TechRussia's retro artillery: M-46 field guns with North Korean ammo

Russia's retro artillery: M‑46 field guns with North Korean ammo

A Russian loading a North Korean missile into an M-46 cannon.
A Russian loading a North Korean missile into an M-46 cannon.
Images source: © X (dawniej Twitter) | War Noir
Przemysław Juraszek

27 June 2024 13:11

For months, the Russians have been pulling equipment from the depths of warehouses, even devices withdrawn from service during the USSR era. After the T-54/55 tanks, the time has come for M-46 field guns powered by North Korean ammunition. We present what this intriguing combination can do.

Exciting photos of Russian artillerymen firing M-46 field guns with shells produced in North Korea with the note "for Sevastopol" have appeared online. This is another instance of Russians retreating in time after assaults using not only T-62 tanks but even T-54 tanks.

M-46 field gun - a relic from Stalin's era plus ammunition from Kim Jong Un

The roots of the field gun trace back to the first years after the end of World War II when the USSR was searching for a replacement for the A-19 guns. The solution was the M-36 naval gun, which was mounted on a wheeled carriage. This solution was limited because the new weapon could not fire at an angle greater than 45 degrees. Still, its barrel length of 55 calibres (about 7 metres in this case) resulted in high projectile muzzle velocity and good range.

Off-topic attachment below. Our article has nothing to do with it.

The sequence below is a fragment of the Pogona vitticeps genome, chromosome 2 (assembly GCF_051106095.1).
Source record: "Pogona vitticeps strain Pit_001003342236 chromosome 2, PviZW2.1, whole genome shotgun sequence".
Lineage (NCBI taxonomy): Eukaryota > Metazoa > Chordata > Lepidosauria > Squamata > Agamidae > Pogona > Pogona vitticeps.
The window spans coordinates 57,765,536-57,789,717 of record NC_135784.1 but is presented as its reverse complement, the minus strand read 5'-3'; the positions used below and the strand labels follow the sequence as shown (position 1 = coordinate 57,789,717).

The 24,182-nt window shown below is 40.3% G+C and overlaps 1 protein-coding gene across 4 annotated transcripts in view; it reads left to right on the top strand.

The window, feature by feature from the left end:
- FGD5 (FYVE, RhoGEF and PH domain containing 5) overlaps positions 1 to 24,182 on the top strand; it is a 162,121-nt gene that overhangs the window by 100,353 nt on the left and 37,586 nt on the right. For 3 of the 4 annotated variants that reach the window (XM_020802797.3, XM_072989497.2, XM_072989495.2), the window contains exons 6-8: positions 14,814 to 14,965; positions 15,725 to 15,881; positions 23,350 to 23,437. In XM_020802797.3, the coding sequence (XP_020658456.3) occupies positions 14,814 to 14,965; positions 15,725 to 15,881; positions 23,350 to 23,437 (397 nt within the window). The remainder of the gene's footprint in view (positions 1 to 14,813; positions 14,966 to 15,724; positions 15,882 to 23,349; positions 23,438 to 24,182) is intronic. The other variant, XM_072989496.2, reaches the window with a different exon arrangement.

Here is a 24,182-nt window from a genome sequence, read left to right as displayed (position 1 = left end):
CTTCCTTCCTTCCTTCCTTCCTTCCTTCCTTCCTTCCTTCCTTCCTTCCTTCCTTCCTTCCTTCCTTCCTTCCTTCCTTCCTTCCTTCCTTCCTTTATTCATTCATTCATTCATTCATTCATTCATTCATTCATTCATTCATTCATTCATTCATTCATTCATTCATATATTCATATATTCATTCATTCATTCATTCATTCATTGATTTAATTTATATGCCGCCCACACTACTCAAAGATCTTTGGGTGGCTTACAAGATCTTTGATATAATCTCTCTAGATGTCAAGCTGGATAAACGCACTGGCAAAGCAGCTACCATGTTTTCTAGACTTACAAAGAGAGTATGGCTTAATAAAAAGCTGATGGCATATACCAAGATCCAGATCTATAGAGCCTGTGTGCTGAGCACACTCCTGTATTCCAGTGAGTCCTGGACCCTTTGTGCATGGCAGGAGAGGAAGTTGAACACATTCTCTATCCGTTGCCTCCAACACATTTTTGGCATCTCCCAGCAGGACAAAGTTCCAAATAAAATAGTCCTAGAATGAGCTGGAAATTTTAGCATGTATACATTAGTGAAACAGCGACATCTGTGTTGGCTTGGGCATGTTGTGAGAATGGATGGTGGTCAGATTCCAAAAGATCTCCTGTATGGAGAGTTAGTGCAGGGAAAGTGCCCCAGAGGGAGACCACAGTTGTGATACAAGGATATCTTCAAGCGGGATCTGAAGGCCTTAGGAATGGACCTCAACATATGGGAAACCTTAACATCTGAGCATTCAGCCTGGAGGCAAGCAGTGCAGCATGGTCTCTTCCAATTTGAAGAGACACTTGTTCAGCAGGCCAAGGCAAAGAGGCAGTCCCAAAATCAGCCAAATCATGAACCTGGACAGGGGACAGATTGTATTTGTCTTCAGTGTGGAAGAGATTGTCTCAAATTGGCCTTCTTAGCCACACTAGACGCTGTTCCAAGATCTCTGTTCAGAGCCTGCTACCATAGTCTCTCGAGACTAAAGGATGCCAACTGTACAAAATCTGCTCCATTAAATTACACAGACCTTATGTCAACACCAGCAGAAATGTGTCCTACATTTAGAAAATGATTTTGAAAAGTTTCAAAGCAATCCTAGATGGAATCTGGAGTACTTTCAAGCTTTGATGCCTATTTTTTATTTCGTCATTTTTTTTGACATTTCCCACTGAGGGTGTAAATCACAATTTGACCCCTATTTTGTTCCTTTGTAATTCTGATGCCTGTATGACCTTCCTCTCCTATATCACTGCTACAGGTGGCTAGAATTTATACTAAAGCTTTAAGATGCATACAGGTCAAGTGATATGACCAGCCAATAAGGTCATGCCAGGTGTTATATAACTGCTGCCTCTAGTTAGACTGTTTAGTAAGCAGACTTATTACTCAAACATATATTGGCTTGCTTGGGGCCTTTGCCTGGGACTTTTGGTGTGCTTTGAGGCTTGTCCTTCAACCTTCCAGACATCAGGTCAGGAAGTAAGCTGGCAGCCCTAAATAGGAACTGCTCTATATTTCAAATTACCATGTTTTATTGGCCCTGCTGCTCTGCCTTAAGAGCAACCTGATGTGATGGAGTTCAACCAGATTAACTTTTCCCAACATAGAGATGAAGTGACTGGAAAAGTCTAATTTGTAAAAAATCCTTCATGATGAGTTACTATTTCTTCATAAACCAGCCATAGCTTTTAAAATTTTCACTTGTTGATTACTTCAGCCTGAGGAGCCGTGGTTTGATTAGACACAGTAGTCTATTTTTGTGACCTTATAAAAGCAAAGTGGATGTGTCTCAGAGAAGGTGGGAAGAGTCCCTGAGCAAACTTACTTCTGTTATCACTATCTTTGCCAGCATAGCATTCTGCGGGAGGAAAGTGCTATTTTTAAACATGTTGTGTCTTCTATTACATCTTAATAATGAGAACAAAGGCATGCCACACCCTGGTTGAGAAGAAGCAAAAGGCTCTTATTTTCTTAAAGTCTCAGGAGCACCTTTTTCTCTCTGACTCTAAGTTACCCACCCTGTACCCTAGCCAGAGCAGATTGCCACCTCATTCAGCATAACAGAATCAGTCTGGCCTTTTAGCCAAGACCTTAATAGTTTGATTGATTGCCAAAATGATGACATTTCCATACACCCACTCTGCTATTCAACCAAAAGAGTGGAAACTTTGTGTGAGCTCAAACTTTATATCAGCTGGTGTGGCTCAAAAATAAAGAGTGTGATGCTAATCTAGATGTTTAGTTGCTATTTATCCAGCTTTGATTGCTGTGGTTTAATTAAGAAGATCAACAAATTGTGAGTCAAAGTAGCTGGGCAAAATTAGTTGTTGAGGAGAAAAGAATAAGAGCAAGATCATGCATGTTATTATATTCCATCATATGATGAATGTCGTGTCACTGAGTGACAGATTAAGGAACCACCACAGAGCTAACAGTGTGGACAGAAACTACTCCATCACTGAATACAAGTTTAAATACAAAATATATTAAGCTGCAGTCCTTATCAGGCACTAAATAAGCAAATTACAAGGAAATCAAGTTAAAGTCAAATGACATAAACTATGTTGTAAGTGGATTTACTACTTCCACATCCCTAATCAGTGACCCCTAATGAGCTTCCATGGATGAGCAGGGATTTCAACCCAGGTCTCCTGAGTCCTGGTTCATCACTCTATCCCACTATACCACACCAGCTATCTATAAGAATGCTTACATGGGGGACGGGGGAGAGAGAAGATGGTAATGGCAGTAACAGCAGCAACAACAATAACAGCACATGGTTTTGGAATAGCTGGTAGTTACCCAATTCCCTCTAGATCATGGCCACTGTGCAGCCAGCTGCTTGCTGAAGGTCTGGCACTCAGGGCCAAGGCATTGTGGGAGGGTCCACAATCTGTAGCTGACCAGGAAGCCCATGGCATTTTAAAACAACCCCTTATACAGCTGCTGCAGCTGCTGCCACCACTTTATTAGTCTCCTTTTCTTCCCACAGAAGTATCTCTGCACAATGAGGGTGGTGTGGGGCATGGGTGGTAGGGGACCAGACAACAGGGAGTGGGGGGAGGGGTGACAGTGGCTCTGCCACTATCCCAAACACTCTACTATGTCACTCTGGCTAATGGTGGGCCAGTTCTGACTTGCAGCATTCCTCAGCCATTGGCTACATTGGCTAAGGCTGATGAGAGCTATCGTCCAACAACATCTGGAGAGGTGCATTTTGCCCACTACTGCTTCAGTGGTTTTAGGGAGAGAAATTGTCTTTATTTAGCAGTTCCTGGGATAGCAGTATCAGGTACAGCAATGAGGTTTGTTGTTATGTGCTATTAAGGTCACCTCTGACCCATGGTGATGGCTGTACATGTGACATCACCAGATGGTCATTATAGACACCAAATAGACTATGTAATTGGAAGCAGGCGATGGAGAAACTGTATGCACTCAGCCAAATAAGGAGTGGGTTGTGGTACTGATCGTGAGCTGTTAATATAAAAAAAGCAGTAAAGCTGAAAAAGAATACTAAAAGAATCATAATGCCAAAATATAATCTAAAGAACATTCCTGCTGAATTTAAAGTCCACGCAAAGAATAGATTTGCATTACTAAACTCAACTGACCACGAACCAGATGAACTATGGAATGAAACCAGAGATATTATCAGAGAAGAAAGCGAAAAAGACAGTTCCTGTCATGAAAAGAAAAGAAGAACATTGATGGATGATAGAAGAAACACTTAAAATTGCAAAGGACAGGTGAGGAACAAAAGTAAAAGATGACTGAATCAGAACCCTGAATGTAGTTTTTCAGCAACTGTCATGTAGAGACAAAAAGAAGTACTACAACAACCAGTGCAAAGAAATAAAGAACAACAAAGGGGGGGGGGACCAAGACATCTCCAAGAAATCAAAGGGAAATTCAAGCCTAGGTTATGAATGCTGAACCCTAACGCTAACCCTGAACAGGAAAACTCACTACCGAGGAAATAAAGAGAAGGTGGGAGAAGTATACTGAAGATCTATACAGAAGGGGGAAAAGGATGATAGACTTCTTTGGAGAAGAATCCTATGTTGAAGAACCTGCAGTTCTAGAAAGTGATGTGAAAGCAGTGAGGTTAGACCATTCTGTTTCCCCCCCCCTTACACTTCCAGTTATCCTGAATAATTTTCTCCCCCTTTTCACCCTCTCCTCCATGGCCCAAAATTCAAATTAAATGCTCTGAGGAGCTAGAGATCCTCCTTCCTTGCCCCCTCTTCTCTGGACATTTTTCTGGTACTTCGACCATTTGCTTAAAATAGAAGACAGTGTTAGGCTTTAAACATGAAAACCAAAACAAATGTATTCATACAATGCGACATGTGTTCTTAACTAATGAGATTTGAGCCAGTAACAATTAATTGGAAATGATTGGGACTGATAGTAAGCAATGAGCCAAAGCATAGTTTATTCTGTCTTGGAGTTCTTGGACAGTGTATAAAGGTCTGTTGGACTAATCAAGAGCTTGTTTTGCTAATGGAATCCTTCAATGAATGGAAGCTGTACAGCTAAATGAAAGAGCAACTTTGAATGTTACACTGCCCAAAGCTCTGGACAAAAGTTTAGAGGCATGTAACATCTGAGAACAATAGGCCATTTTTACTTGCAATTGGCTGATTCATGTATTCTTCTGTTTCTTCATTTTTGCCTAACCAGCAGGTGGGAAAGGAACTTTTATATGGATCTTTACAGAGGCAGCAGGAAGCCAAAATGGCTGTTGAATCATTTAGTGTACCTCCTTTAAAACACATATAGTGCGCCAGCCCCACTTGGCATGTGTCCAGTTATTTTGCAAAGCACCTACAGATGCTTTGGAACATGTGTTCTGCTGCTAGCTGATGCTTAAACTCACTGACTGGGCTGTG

3OF33 fragmentation shells containing 3.6 kilogrammes of TNT have a range of up to approximately 27 kilometres, and in the case of Chinese ERFB (NUBB) shells with a gas generator, the range increases to 38 kilometres. These shells contain a slightly smaller payload of 3.2 kilogrammes of TNT and are most likely produced in North Korea. If they work, these are better values than 122 mm guns and even some 152 mm parts, which is not given in the case of North Korean ammunition.

M-46 field guns allow the Russians to somewhat bridge the range gap of their towed artillery compared to the 155 mm gun-howitzers and howitzers used by Ukrainians. This allows Ukrainian forces to strike targets over 24 kilometres away using the cheapest available artillery shells.

The M-46 guns were withdrawn from Soviet armament in the 1970s in favour of 2A36 Hyacinth-B gun-howitzers. Another primary user of M-46 guns was China, where they were also produced under license as Type 59. This variant also eventually made its way to North Korea, where it remains one of the main barrel artillery strike tools. Other significant users of the 130 mm artillery guns include Iraq.

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